• RichardB Murray, UT
    May 15, 2014 8:41 a.m.

    current price per barrel, $110. Price a month ago $100. They can make 19 gallons from one barrel, with many by products.

    Fracking North Dakota, and the largest oil boom in US history has not helped America's drivers. It's a lie when they tell us how drilling in primitive and pristine areas will benefit us.

  • Wanderer West Jordan, UT
    May 15, 2014 7:38 a.m.

    "Utah, on the other hand, is following its own characteristic pattern of pricing..." That really should read something like this: "Utah petroleum dealers continue to ignore the supply and demand facts to continue their gouging of the public, hiding behind vague and confusing statements about so-called refinery issues."

  • Fred44 Salt Lake City, Utah
    May 14, 2014 2:11 p.m.

    We have to keep raising prices, that is the only way that each quarter the oil companies can set new records for profit. Remember though without that taxpayer welfare for oil companies we would be paying even more.

  • Liberal Ted Salt Lake City, UT
    May 14, 2014 11:13 a.m.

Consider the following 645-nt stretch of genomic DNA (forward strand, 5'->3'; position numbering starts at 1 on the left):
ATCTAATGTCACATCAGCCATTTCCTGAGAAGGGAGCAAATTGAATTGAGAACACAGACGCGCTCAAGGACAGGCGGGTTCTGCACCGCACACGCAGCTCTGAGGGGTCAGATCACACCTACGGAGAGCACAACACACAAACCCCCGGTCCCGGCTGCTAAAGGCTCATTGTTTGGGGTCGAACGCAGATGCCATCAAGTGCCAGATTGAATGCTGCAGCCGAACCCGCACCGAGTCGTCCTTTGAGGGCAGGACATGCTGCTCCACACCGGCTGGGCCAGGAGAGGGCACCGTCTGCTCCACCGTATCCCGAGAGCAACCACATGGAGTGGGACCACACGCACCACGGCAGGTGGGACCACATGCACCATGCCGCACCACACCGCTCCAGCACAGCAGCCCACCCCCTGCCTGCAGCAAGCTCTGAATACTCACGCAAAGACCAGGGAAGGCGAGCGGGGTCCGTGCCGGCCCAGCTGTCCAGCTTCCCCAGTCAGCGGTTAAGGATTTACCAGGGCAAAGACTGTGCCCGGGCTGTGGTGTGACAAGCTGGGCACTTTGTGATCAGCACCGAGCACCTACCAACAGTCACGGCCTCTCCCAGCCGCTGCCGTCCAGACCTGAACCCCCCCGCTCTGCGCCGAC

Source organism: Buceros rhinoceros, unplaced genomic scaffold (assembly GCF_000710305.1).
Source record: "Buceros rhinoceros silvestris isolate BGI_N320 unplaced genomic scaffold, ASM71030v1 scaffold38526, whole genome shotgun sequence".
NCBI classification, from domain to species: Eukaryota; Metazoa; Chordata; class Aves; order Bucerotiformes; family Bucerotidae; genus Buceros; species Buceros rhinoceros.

Yes we can! Yes we can! Yes we can!

  • Rick2009 MESA, AZ
    May 14, 2014 9:55 a.m.

    In a perfect world where politicians, economists and governments did not play games, the law of supply and demand would work. But we no longer live in that world, regardless of what the econ teacher teaches. Be prepared for rising gas prices in the next few years as laws are and have been manipulated outside of what is being reported by mainstream media. The falling dollar has a lot to do with it.

  • Shawnm750 West Jordan, UT
    May 14, 2014 8:50 a.m.

    So when supply is low, the price goes up. When supply is high, the price goes up. Now, I'm no economist, but I thought an increase in supply meant prices were supposed to drop... Seems we ALWAYS have a reason why prices are up here in Utah. There's always some refinery maintenance/issue that's to blame for the increase.

  • UtahBlueDevil Durham, NC
    May 14, 2014 8:10 a.m.

    It's happening nationally.... and the price of oil has not wavered more than a percent or two over the last 4 or 5 months. Just a reminder that in this case, price has little to do with supply, nor demand.